June 27 – 5 Key Stories From The Digital World

By June 27, 2019 Insight

1. JPMorgan Chase expands Seattle engineering center to 100 people, plans to add hundreds more

  • The engineering center is part of a major bet on the cloud by the financial services giant, which is now spending $11 billion a year on technology overall.
  • It reflects a growing trend of financial institutions working with public cloud services, as Amazon Web Services, Microsoft Azure, Google Cloud and others improve their security and compliance for sensitive financial data and apps.
  • It’s part of a major change in JPMorgan Chase’s attitude and approach to using cloud technologies as part of its business.

2. Robots ‘to replace up to 20 million factory jobs’ by 2030

  • Each new industrial robot wipes out 1.6 manufacturing jobs, the firm said, with the least-skilled regions being more affected.
  • productivity benefits from automation should boost growth, meaning as many jobs are created as lost
  • About 1.7 million manufacturing jobs have already been lost to robots since 2000, including 400,000 in Europe, 260,000 in the US, and 550,000 in China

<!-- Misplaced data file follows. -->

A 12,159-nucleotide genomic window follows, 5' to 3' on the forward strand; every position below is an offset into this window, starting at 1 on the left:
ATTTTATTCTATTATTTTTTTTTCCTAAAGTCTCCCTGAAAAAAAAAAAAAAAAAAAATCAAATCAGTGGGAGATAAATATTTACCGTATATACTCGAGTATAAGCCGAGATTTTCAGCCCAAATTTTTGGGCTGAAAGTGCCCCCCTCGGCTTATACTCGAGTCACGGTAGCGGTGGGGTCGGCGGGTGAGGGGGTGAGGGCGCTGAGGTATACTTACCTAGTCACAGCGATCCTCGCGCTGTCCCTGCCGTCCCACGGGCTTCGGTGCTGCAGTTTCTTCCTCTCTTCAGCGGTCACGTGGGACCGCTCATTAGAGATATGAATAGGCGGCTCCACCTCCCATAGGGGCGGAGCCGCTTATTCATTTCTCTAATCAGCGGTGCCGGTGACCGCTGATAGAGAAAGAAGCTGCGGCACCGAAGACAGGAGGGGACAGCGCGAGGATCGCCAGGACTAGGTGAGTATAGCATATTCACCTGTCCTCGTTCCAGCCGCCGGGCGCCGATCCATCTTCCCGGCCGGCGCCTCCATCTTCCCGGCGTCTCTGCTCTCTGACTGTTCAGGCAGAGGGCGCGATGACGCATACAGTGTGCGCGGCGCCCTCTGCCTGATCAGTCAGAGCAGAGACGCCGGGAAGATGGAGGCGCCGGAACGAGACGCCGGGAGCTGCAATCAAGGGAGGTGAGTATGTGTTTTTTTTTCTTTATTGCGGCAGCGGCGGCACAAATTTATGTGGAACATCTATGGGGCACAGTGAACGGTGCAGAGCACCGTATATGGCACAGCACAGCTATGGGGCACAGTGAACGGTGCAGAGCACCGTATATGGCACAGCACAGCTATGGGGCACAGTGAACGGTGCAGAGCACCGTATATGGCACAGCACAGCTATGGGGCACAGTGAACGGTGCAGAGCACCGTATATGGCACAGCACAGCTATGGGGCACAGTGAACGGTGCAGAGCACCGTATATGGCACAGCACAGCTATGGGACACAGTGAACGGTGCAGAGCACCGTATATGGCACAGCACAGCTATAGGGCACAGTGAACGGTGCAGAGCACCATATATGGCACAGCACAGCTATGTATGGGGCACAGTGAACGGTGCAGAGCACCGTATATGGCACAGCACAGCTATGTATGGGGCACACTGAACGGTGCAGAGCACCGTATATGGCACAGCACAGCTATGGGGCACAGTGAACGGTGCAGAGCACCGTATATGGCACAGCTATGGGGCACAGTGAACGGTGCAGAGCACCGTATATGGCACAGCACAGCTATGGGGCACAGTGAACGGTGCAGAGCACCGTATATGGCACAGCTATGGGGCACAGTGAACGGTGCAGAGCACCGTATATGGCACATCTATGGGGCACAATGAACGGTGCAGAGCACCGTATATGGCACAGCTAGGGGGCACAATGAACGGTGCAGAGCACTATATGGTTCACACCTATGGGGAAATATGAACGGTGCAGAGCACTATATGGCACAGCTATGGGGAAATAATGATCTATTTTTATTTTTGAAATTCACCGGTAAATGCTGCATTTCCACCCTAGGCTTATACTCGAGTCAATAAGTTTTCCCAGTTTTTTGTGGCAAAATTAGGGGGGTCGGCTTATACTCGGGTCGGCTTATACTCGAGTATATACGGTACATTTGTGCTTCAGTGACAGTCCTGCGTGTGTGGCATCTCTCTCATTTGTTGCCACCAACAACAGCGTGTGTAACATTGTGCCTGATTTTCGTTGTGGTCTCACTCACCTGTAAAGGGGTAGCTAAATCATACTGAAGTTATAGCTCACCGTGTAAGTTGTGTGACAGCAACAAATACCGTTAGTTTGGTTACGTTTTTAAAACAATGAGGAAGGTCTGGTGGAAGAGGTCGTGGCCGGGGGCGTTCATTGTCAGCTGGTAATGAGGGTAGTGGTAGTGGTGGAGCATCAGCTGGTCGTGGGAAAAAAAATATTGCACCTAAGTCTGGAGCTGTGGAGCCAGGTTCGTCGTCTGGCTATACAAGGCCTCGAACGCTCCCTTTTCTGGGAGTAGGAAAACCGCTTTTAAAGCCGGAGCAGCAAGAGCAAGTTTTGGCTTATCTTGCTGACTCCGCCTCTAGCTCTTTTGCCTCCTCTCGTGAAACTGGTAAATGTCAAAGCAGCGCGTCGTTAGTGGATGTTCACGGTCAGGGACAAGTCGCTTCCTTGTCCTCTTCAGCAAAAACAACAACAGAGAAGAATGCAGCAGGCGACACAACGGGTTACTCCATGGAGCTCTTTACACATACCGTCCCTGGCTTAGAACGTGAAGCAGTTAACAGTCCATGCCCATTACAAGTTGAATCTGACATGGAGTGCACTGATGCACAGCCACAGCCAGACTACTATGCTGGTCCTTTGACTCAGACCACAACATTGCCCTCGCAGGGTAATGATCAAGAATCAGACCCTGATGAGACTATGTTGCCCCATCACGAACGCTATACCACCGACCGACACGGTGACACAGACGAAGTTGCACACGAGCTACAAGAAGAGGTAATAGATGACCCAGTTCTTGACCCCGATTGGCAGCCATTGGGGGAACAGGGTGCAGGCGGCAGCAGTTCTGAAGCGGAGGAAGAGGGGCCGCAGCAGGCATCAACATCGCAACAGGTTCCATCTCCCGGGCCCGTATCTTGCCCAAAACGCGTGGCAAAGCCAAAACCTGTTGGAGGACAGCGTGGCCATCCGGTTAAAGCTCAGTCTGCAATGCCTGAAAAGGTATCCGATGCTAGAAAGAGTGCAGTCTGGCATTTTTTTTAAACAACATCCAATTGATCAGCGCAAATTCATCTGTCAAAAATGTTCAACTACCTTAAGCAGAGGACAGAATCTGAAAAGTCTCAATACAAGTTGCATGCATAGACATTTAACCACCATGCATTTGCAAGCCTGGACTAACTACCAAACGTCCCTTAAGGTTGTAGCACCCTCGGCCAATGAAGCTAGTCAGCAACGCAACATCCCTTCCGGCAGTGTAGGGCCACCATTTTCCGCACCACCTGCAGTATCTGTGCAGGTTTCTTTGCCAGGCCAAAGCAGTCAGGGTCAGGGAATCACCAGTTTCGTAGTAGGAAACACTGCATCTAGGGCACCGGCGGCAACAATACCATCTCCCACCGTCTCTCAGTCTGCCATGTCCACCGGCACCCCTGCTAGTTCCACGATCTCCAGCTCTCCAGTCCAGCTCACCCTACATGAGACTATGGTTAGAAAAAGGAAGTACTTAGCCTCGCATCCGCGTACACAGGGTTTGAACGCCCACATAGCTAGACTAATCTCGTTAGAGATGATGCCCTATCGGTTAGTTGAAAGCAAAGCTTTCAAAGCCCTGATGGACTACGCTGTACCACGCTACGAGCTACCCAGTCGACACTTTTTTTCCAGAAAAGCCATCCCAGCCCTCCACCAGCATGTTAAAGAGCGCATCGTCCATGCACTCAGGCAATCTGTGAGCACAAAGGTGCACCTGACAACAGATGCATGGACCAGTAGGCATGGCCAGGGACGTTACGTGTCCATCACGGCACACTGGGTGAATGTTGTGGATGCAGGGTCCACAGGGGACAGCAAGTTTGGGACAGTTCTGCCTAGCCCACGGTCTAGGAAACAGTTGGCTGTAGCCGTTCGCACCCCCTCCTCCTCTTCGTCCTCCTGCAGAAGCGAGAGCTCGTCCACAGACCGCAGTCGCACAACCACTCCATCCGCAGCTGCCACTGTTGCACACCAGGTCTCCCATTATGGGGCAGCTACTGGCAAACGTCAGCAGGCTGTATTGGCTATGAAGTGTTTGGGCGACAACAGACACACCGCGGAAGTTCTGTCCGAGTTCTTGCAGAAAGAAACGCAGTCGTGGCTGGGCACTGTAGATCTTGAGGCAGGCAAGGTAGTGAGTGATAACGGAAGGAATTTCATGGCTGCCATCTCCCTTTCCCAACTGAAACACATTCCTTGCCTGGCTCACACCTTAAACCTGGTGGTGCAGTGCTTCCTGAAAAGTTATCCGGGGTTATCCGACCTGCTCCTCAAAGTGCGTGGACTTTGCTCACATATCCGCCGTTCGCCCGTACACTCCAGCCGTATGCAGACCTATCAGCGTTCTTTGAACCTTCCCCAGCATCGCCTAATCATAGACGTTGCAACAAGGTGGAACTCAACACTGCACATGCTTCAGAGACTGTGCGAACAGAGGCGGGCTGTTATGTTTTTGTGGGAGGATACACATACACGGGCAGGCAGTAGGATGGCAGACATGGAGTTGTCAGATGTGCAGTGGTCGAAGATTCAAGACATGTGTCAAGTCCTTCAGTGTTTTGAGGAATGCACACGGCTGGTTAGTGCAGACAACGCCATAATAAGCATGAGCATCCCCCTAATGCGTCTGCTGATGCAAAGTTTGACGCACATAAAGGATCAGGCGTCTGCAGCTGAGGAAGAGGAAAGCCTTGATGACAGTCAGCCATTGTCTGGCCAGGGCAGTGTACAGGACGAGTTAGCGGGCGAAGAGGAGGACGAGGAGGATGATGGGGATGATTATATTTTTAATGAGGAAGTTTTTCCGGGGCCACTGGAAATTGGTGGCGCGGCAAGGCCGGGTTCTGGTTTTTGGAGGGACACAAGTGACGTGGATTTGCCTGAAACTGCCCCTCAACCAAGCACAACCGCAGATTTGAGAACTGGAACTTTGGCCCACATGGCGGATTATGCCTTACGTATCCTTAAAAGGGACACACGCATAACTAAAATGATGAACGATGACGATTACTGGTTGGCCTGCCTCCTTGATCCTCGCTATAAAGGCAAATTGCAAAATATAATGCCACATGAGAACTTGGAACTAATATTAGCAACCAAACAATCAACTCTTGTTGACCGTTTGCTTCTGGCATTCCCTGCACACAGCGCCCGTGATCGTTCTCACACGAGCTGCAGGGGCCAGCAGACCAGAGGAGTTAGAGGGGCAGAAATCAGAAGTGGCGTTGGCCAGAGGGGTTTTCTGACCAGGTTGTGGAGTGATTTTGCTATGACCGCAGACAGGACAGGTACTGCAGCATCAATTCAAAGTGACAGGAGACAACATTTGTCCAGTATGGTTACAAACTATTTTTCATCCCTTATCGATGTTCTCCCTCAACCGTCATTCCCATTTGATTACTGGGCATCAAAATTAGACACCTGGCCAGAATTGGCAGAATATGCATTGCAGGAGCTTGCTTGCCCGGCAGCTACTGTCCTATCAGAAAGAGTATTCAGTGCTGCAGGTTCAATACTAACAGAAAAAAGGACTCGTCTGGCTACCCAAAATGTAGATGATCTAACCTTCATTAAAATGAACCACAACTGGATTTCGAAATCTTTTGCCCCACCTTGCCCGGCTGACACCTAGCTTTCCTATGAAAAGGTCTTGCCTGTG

3. Airbnb’s new ‘Luxe’ service will rent you a home for $1 million a week

  • will launch with over 2,000 properties, which it boasts have been hand selected and inspected for quality
  • new tier was made possible by its 2017 acquisition of the company Luxury Retreats
  • it pursued the new business model because rentals of $1,000/night properties on Airbnb increased by more than 60 percent in 2018

4. Can TikTok Turn 950 Million Downloads Into a Booming Business?

  • Since debuting two years ago, it has been downloaded 950 million times—mostly by teens seeking snippets of entertainment or looking to share their own rapping, dancing, or magic skills with the world
  • During the first three months of this year, it was the third most downloaded app worldwide, ahead of Facebook and Instagram, and just behind WhatsApp and Facebook Messenger
  • Still, with the growth, TikTok is quickly morphing from its roots in amateurish lip-synching clips to a destination for more elaborate videos cut with increasingly sophisticated editing tools

5. Bright Machines wants to put AI-driven automation in every factory

  • announced its first product designed to put intelligence and automation in reach of every manufacturer, regardless of its size
  • What the Software Defined Microfactory does is package together robotics, computer vision, machine handling and converged systems in a modular way with hardware that you can plug and play, then the software comes in to instruct the factory on what to build and how to build it
  • company is concentrating on the assembly line for starters, especially when building smaller runs like say a specialized computer board or a network appliance where the manufacturer might produce just 50,000 in total, and could benefit from automation, but couldn’t justify the cost before